Mechanism of ultrafast non-reactive deactivation of the retinal chromophore in non-polar solvents†
The photoisomerization of the all-trans protonated Schiff base of retinal (SBR+) in solution is highly inefficient. The present theoretical and experimental investigation aims at disclosing the mechanisms of ultrafast, non-reactive relaxation of SBR+ that lead to the drastic decrease in the isomerization yield in non-polar solvents. Our pump–probe measurements demonstrate the sensitivity of the all-trans SBR+ excited-state dynamics on the electrostatic interaction with the surrounding counterions and the crucial importance of the chromophore microenvironment. Our computational study focuses for the first time on the retinal chromophore–counterion pairs that are formed in non-polar solvents. By employing TDDFT-based nonadiabatic dynamics simulations and ADC(2) reaction paths calculations we found that internal conversion from the initially excited state to an inter-molecular charge transfer state with excitation localized on the counterion, leads to dissociation of the chromophore–counterion pair and to the abortion of isomerization. Barriers to conical intersection with the inter-molecular charge transfer state were found in the range 0.42–0.67 eV at the ADC(2) level. The existence of a barrier along the non-reactive relaxation pathways explains the observation that in solution the excitation on the blue edge of the SBR+ absorption leads to decrease in the isomerization yield with respect to the excitation at the red edge.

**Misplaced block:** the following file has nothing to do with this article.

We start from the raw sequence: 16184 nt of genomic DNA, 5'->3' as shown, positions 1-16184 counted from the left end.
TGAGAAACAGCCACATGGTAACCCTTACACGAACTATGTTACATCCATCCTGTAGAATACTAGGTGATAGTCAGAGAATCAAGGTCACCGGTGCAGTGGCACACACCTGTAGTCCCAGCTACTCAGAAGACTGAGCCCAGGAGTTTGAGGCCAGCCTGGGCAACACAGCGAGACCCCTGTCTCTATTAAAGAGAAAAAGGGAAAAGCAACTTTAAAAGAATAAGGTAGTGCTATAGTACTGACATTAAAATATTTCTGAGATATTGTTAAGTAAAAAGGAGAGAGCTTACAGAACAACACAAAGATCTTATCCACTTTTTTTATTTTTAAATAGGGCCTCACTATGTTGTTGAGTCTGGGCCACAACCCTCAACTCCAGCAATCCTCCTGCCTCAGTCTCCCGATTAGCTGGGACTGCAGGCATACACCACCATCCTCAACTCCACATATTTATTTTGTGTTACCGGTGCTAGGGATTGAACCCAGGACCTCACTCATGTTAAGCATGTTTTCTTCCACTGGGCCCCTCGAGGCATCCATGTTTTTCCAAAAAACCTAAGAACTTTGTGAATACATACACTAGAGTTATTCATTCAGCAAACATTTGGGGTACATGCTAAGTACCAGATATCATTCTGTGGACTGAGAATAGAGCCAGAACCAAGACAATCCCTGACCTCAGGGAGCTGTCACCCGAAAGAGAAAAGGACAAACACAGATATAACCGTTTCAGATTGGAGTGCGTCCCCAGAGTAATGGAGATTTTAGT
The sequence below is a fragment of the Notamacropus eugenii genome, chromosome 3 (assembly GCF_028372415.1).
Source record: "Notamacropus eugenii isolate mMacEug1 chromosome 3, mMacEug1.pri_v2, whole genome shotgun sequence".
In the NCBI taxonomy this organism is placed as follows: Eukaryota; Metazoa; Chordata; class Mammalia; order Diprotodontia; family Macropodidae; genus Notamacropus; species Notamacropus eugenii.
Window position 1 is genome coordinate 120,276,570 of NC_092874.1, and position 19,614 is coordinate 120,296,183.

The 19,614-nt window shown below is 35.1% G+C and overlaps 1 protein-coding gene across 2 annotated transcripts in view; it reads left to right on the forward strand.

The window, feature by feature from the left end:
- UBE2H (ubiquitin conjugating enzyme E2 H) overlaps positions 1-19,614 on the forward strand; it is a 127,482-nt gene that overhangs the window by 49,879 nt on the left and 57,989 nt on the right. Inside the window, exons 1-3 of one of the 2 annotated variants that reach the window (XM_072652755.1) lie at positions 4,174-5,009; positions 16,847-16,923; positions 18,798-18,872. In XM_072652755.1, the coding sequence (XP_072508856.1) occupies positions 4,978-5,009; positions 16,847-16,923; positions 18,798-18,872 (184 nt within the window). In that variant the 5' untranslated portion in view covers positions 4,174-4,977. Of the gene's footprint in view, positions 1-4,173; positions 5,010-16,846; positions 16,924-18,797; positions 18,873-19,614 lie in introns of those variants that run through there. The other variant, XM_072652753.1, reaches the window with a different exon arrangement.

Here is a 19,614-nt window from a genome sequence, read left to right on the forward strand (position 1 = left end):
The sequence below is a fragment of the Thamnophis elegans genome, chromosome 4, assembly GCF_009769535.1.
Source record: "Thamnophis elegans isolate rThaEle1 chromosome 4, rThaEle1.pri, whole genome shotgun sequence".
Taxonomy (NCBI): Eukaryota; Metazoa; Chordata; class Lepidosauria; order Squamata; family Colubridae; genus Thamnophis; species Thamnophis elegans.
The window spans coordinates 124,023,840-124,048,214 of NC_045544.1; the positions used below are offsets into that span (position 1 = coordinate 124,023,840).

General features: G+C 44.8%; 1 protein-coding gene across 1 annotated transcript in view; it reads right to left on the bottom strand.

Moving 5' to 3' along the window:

- This article is part of the themed collection: XUV/X-ray light and fast ions for ultrafast chemistry